Hall: West End Requires US Actors? Director Peter Hall says that plays are now so difficult to produce in London's West End, that producers are afraid to mount new plays without a big-name US star to goose the box office. He said "plays, rather than musicals, were proving increasingly uneconomic for West End theatres. But he denied the theatres were in terminal decline, saying early summer was traditionally a difficult time." BBC 06/24/04

Wednesday, June 23, 2004

Doing It Old School There are certain classical musicians who spend their lives attempting to play old music in precisely the way that the original musicians would have played it. So why shouldn't there be period theater as well? Maybe because we won't have any hope of understanding the accent... The Telegraph (UK) 06/23/04

Is Chicago The New Theater Capital of America? New York's theater scene is in an undeniable slump, and Michael Billington thinks that it may be time to acknowledge that America's best theater is no longer centered in the Big Apple, but on the shores of Lake Michigan. "No fewer than 156 theatre companies, predominantly non-profit, operate in the city. And while New York, with its suffocating commercialism, seems increasingly hidebound, it is to Chicago that the true theatregoer now avidly looks." The Guardian (UK) 06/23/04

Denver's Longest-Running Show To Close The longest-running production in Colorado history - I Love You, You're Perfect, Now Change - is closing. "The musical relationship comedy, which celebrates its fourth anniversary June 29, will have played 1,731 performances at the Galleria Theatre in the Denver Performing Arts Complex." Denver Post 06/23/04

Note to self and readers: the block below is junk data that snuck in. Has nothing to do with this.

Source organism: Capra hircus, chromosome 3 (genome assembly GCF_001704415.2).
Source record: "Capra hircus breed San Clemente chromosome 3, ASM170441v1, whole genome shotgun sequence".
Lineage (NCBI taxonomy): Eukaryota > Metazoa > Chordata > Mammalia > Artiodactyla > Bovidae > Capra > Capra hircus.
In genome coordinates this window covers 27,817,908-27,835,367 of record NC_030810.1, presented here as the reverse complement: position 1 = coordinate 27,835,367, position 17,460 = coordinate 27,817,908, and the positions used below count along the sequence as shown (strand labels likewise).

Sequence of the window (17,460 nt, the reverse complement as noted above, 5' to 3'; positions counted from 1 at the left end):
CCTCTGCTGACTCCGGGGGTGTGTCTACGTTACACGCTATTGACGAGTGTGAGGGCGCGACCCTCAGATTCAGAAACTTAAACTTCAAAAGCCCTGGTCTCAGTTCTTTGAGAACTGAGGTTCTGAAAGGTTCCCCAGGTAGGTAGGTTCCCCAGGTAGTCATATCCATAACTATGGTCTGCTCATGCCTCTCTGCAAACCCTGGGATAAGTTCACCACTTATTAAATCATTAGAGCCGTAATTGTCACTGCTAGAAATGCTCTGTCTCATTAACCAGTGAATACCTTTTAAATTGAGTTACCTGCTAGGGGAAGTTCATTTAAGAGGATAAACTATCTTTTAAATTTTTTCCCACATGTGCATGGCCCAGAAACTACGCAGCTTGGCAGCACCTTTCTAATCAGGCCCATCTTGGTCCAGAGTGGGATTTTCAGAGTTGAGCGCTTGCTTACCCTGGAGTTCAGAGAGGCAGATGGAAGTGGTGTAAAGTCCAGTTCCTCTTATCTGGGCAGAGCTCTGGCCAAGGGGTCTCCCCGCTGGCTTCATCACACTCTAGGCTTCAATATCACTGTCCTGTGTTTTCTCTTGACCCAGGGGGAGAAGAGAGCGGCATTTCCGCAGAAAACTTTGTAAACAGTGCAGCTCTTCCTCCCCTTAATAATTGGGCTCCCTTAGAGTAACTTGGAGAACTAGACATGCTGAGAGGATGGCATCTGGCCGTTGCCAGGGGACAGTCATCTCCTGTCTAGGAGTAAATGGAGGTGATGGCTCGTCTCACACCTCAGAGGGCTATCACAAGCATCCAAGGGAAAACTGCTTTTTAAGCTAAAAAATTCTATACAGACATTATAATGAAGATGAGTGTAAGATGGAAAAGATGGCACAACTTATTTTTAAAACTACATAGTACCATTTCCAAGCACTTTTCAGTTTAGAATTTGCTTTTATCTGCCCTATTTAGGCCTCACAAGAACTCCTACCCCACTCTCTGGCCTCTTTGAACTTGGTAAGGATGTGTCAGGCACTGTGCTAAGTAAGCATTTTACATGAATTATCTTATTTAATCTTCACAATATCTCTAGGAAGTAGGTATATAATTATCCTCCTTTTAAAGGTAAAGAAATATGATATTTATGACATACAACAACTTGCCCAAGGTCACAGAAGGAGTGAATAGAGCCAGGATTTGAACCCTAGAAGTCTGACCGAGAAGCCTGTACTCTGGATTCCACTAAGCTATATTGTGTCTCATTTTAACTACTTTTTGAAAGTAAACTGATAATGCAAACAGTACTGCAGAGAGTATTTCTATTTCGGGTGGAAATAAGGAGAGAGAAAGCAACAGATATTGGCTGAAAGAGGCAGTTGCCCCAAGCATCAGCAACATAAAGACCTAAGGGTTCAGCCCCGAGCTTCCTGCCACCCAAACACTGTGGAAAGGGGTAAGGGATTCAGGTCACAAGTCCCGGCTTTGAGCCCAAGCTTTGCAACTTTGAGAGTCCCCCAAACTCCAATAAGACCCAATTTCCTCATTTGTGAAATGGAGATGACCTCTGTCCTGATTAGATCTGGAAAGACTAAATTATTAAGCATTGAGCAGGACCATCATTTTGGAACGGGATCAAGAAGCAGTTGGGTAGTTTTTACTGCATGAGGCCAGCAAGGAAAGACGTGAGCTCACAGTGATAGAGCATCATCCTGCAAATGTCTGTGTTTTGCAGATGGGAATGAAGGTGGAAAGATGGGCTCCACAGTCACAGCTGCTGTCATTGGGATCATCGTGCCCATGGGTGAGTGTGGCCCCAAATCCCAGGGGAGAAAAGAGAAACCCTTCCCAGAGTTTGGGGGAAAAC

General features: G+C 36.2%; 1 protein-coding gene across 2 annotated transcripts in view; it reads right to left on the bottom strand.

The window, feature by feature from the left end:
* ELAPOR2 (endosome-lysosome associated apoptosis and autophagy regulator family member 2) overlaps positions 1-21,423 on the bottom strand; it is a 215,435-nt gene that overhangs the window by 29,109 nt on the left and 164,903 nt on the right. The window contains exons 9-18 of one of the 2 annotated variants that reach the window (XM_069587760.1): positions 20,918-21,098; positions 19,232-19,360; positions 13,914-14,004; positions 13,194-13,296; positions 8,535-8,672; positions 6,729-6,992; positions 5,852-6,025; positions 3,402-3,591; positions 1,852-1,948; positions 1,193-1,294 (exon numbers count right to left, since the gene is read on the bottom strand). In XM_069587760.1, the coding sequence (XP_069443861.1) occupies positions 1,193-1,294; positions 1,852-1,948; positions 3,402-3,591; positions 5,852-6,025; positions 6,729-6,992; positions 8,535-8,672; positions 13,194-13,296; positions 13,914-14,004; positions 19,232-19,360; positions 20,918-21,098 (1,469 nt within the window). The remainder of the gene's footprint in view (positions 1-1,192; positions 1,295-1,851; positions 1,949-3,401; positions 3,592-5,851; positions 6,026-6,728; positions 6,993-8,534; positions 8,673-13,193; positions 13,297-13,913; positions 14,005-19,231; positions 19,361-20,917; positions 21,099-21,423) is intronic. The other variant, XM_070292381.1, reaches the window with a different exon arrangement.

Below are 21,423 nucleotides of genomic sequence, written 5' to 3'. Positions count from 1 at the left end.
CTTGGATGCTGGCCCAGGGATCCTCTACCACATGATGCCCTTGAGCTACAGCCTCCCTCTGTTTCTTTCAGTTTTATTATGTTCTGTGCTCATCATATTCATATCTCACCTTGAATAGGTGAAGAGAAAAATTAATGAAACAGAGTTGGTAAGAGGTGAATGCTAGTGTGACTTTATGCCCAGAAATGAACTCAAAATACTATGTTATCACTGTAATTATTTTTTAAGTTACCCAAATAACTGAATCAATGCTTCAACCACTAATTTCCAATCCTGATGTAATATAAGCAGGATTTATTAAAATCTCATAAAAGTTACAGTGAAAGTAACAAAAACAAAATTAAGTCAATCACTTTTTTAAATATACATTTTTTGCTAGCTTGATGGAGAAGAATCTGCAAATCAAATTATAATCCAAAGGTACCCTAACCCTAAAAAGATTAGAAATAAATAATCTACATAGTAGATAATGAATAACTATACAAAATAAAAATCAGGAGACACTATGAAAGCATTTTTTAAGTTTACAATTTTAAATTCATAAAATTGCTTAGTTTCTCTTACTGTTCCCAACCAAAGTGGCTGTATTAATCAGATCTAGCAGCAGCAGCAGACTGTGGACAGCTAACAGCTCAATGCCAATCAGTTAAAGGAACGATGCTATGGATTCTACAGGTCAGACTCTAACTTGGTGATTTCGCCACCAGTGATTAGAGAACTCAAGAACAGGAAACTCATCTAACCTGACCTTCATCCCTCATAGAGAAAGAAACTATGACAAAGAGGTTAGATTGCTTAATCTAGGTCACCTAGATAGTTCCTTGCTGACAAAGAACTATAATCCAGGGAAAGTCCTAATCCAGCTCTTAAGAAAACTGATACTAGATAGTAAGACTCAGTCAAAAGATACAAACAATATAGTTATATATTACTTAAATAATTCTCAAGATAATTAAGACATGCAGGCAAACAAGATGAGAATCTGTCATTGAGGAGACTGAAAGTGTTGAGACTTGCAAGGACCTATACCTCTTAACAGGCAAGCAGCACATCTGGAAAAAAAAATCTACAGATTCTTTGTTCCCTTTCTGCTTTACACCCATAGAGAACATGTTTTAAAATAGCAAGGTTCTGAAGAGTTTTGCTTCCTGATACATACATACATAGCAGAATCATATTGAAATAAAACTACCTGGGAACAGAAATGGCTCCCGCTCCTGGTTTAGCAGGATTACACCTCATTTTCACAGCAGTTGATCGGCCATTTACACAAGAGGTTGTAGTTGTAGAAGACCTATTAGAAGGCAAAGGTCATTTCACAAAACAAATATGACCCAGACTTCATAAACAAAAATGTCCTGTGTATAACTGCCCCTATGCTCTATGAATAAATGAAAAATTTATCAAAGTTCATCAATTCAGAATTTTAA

Goodspeed To Middletown Connecticut's Goodspeed Theatre has been talking about relocation. Now it looks like a decision has been made. Goodspeed will build a new theatre complex in Middletown. "The final version of a plan that has been in the works since November and was approved Saturday by Goodspeed's board of directors has the city taking the lead in pursuing financing for the new satellite theater with 700 or 800 seats and a Broadway-sized stage. Goodspeed would retain ownership of the theater and raise funds for support services, such as actors' housing." Hartford Courant 06/23/04

  • Previously: Luring Musicals To Town Connecticut's Goodspeed Musicals has a $45 million theatre it wants to build. Now the theatre is being enticed to Middletown with a package of incentives. "If accepted, the Goodspeed offer would be the cultural crown jewel Middletown is seeking for its downtown development, which includes a newly built hotel, restaurants and cinemas and a tourist-friendly link to its proposed South Cove riverfront development." Hartford Courant 11/25/03
Tuesday, June 22, 2004

A Theatrical Cry For American Morality The Bush Administration's war on terror may not have uncovered any Iraqi weapons of mass destruction or succeeded in wiping out Al Qaeda, but it does seem to have galvanized the British theater scene. From companies which already skewed political to national theaters which are more familiar with King Lear than Kushner, American foreign policy is now the topic of choice. "Theatre has put the war on terror on stage not only because it can but because it must. It is the closest we have to a moral medium." The Telegraph (UK) 06/22/04